Worsening A/B tests - 31
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  • Worsening A/B tests

    Improving, improving and improving – that’s the only thing on the minds of developers, product managers, and marketers.

    But worsening A/B tests – how about that? Oleg Yakubenko fully covers this topic in his blog.

    Article contents in a nutshell (followed by our thoughts on all this)

    — Improvements take so much time and money but the results are ambiguous and hypothetic

    — Generally, we work on quantitative metrics – it means we deal with indexes: download speed, commission rate, prices, response time and so on. Therefore, we can change numbers and work on them both ways – decrease and increase them.

    — If you think that improving some metric you improve your product or business performance… Try to make it the opposite way – make it worse for a limited number of users and draw conclusions

    — Many of us unconsciously use worsening tests – and the outputs are quite useful.

    And now our thoughts and several ready schemes for worsening tests

    First of all, we like the whole method! It’s unusual, ground-breaking, and maybe even radical – that’s so cool!

    Worsening tests from our experience:
    — increase of the commission rate for a certain group of site visitors. We risked the loyalty and the return rate but revealed the dependence between the fee and the outflow of users

    — radical decrease of the landing screen numbers: we learned about the interrelation of content quantity and conversion, and, as a result, about the worthwhile work effort on developing and landings scaling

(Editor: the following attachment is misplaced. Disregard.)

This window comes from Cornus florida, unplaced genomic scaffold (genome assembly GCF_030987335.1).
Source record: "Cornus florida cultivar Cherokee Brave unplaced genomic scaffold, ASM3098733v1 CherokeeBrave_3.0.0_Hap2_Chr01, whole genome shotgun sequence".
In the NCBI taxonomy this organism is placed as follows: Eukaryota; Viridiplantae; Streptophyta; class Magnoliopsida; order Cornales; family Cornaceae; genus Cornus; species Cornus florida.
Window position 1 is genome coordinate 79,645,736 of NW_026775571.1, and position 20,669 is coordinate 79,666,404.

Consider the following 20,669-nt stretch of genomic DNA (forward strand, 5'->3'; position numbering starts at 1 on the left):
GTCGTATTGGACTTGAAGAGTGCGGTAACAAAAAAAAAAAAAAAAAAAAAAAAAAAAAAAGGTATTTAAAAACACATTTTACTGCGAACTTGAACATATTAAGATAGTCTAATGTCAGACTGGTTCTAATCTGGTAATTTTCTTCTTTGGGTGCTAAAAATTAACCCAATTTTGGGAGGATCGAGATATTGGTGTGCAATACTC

— reduction in the number of posts on social media and its interrelation with site visits

    In his article, the author presents examples of worsening tests based on products development. As for us, we made up some examples for business and marketing in general.

    — Remove all additional extensions in context ads – specifications, shortcuts, a business card, a displayed link – and check: will CTR change? will CPC increase?

    — Remove site adaptivity by setting another value of the displayed viewport area. There’s a chance that your adaptive version is worse than the full one and it will be easier for users to find necessary info without site adaptivity at all.

    — Increase prices for some group of products (it’s probably one of the most obvious and common worsening tests)
    Remove an expensive or additional service which looks like a standard one in the field

    — Stop delivering products farther than a certain area.

    As I’m writing this, Russia company “Dodo pizza” is coming to mind. My hypothesis is that choosing a limited delivery area, they manage to deliver their pizzas hot and fresh. Moreover, the delivery time is quite short – up to 60 minutes, which means a high NPS and many returning clients, a higher LTV and ARPU. All that lets them outsmart the competitors in a long run.

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